More and more research is showing a strong connection between time spent in nature and reduced stress, anxiety and depression. Not only that, but individuals who are more connected to nature tend to be happier in general.
- Interacting with nature offers a variety of therapeutic benefits. For instance, calming nature sounds and even outdoor silence can lower blood pressure and levels of the stress hormone cortisol, which calms the body’s fight-or-flight response. The visual aspects of nature can also have a soothing effect, according to Dr. Jason Strauss, director of geriatric psychiatry at Harvard-affiliated Cambridge Health Alliance. “Having something pleasant to focus on like trees and greenery helps distract your mind from negative thinking, so your thoughts become less filled with worry.” Can’t go outside? It turns out that listening to nature sounds or pictures of nature settings can have a similar effect.
- How much time with nature is enough? “Anything from 20 to 30 minutes, three days a week, to regular three-day weekends in the woods is helpful,” says Dr. Strauss. “The point is to make your interactions a part of your normal lifestyle.” It can be as simple as a daily walk in the park, a weekend trail hike or combining the nature outings with your regular exercise like cycling, yoga or power walking outdoors.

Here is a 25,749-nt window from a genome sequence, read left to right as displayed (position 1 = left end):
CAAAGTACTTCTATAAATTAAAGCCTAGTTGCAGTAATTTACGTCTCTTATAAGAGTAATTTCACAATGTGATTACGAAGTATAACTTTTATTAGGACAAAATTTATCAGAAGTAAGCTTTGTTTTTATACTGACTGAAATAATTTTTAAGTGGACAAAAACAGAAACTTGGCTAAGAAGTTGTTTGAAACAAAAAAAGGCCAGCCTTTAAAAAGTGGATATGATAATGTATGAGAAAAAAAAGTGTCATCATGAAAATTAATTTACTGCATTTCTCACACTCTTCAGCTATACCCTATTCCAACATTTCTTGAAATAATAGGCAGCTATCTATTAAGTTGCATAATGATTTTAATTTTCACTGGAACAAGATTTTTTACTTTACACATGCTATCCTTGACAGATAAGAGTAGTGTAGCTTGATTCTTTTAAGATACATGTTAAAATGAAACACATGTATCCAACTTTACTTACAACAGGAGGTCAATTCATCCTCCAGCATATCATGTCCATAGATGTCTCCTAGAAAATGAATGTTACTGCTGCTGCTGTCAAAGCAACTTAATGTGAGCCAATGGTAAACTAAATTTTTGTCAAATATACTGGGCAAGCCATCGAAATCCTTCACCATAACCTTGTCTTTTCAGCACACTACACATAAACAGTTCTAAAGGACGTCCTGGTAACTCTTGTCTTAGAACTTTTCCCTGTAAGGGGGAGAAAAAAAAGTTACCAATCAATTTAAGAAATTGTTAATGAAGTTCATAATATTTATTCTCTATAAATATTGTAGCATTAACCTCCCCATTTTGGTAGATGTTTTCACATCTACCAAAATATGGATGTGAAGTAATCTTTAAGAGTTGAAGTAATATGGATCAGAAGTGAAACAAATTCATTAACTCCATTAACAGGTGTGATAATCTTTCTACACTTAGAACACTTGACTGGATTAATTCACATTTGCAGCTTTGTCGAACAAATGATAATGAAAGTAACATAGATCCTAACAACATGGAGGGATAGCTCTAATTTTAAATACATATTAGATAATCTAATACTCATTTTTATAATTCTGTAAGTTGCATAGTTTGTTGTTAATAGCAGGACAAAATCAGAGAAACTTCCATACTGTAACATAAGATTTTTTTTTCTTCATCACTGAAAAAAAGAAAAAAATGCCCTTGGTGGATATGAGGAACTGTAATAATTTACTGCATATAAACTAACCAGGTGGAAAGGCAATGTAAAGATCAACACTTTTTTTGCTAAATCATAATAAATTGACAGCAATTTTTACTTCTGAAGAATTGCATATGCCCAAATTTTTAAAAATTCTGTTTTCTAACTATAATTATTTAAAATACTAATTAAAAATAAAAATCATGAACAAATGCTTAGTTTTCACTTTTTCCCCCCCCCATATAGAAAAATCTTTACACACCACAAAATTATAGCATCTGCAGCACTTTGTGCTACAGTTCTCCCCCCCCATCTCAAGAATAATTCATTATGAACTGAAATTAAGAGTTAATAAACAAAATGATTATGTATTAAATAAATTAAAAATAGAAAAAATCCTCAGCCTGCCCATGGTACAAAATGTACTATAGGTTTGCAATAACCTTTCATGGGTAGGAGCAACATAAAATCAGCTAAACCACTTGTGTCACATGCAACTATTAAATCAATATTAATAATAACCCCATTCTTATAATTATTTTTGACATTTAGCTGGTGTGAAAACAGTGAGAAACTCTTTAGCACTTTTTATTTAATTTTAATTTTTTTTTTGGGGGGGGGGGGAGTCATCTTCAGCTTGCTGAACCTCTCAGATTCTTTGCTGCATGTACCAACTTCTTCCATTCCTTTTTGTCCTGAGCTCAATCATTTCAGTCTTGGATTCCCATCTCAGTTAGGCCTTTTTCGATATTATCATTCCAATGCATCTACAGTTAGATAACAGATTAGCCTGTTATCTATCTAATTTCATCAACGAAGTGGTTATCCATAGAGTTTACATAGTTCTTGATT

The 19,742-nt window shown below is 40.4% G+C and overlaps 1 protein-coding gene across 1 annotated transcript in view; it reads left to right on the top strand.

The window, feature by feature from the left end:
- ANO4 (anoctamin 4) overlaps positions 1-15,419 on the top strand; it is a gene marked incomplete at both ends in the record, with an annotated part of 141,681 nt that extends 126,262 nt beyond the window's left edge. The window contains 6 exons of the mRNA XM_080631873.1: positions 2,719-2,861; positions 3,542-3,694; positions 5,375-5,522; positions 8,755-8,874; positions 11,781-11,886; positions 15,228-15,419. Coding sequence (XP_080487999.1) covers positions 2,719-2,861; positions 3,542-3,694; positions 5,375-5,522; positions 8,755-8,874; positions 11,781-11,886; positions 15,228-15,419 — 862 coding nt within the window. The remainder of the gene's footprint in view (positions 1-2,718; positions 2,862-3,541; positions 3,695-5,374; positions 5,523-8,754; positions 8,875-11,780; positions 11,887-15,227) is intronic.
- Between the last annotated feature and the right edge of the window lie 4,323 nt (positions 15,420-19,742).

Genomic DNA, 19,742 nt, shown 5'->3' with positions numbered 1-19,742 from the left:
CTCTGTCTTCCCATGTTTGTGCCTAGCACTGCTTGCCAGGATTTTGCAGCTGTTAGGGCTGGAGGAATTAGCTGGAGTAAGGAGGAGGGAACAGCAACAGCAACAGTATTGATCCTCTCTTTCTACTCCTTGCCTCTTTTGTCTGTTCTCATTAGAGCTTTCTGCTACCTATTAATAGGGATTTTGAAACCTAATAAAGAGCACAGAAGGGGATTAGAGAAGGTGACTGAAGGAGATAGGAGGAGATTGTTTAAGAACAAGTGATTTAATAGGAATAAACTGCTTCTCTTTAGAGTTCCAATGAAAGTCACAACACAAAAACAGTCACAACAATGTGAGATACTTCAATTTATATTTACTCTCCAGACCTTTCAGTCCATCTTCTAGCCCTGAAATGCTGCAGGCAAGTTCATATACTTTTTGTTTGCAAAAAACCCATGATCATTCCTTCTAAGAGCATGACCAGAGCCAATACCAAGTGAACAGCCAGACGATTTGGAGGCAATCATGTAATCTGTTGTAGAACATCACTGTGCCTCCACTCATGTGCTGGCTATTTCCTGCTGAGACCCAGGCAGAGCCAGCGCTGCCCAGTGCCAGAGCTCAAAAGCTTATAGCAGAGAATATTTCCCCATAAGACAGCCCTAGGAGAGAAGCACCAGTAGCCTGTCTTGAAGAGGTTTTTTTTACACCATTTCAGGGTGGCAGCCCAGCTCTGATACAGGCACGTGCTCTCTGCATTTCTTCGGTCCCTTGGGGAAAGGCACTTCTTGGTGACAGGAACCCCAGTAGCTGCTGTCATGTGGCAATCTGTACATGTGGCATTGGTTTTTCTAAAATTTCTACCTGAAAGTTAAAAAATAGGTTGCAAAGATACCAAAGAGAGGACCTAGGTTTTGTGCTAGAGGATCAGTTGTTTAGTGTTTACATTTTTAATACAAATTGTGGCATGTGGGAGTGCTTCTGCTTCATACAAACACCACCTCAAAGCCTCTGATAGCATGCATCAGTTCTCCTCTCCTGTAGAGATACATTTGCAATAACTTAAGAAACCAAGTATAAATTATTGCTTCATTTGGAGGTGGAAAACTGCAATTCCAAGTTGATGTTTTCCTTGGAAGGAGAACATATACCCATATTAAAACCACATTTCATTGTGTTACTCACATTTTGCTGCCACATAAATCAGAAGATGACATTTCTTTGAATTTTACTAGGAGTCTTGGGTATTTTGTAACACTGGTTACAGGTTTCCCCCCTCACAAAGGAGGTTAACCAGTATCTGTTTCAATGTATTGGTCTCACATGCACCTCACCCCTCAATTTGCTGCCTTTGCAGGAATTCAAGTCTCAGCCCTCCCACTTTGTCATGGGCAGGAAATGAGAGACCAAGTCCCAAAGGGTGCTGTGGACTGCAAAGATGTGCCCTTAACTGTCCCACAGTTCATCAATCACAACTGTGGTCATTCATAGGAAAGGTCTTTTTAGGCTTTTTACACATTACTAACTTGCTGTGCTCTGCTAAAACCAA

- “Many men are at higher risk for mood disorders as they age, from dealing with sudden life changes like health issues, the loss of loved ones, and even the new world of retirement,” says Dr. Strauss. “They may not want to turn to medication or therapy for help, and for many, interacting with nature is one of the best self-improvement tools they can use.”
People who have recently experienced stressful life events such as a death of a loved one, serious illness or unemployment can benefit greatly from nature outings. “Nature can have a powerful effect on our mental state,” says Dr. Strauss, “and there are many ways to tap into it.”
If you are experiencing stress or anxiety, find a health care practitioner who looks at the whole picture. Pharmaceutical drugs can help reduce anxiety but it may not work for every person. Aside from drugs, there are numerous treatment protocols and techniques that can benefit you and help address the symptoms and root causes of stress and anxiety (e.g. cognitive behavioural therapy, herbal medicine, nutraceuticals, etc.). Find a doctor who listens and cares for your wellbeing.
Dr. Ardyce Yik ND helps countless people in Hong Kong combat stress, reduce anxiety and reach optimal health using natural medicine and nutrition.